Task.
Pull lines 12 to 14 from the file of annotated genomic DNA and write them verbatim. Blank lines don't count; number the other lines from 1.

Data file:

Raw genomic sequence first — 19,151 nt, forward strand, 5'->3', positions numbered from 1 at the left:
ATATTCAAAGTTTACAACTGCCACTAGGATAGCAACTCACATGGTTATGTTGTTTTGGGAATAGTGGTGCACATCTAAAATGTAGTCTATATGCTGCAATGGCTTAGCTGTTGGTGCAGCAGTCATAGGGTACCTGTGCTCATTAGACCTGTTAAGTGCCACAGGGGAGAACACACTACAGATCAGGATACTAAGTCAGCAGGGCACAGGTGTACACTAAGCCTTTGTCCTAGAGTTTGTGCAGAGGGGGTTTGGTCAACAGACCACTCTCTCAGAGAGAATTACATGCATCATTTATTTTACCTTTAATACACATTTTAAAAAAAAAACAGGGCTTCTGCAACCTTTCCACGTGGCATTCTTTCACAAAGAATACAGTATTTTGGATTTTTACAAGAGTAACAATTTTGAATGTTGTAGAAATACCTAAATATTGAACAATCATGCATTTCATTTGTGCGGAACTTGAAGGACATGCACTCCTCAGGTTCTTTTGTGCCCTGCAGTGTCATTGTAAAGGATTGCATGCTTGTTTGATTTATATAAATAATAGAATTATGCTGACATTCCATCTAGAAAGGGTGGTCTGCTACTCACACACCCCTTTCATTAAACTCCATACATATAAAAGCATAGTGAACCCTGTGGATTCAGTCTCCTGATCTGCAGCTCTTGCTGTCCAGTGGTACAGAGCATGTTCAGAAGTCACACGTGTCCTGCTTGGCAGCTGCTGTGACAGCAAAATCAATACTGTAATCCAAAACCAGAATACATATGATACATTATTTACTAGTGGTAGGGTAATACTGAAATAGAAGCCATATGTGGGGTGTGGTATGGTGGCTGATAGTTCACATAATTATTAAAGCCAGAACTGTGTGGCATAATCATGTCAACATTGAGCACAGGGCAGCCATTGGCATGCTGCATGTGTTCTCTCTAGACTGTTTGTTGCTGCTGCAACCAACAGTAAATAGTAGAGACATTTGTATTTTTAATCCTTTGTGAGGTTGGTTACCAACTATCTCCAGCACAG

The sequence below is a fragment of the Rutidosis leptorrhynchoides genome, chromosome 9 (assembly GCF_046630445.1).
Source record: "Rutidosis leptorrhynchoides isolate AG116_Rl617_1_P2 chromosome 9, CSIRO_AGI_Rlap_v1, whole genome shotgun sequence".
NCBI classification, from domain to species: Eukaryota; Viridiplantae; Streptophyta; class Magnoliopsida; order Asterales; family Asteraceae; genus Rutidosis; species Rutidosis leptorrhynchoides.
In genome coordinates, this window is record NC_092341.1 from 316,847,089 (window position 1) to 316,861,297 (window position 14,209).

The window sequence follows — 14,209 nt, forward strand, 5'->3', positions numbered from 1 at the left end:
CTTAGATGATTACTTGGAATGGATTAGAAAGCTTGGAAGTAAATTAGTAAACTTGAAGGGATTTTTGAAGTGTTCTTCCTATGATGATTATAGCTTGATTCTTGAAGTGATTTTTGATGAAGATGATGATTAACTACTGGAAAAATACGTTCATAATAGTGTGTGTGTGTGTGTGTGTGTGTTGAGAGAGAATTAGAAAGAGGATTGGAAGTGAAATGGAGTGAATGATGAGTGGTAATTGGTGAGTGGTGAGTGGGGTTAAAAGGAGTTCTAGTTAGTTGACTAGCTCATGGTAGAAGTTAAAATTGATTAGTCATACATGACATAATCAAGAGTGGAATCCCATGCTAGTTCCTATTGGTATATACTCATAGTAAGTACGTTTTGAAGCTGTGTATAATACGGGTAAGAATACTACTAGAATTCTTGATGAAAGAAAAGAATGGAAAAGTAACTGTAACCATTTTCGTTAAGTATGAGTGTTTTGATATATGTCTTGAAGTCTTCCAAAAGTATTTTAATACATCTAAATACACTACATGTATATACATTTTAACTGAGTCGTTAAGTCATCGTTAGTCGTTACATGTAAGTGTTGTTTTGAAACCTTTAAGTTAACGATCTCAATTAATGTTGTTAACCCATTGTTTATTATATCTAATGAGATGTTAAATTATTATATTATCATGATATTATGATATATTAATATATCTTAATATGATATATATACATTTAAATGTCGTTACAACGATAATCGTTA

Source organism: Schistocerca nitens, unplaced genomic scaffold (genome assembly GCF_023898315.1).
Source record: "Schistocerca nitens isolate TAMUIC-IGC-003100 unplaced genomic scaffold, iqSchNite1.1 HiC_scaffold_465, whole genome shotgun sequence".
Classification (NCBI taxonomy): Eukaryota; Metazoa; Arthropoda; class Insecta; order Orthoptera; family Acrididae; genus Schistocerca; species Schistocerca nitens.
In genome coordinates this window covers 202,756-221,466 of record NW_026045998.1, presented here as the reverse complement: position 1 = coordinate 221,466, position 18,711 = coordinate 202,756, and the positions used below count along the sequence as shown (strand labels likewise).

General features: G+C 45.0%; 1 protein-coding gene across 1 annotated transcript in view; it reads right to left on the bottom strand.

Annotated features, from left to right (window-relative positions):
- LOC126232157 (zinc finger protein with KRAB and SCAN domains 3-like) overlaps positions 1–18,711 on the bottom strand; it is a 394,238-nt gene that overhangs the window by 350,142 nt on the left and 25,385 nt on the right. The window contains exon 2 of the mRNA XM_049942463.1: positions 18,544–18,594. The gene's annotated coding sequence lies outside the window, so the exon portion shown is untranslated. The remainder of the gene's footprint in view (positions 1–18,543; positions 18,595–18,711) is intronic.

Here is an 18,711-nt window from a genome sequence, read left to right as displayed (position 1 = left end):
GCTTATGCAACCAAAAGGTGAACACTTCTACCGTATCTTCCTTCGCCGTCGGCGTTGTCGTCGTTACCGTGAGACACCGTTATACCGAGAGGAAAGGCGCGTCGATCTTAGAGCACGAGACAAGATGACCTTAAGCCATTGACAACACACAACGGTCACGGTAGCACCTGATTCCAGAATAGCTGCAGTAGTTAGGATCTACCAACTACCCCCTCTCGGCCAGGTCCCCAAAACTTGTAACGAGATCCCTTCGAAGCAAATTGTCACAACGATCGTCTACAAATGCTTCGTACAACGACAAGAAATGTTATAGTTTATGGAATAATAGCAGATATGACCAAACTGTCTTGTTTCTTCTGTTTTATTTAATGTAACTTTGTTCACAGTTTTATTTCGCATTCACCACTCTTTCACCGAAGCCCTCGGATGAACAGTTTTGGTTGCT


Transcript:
In genome coordinates this window covers 202,756-221,466 of record NW_026045998.1, presented here as the reverse complement: position 1 = coordinate 221,466, position 18,711 = coordinate 202,756, and the positions used below count along the sequence as shown (strand labels likewise).

General features: G+C 45.0%; 1 protein-coding gene across 1 annotated transcript in view; it reads right to left on the bottom strand.

Annotated features, from left to right (window-relative positions):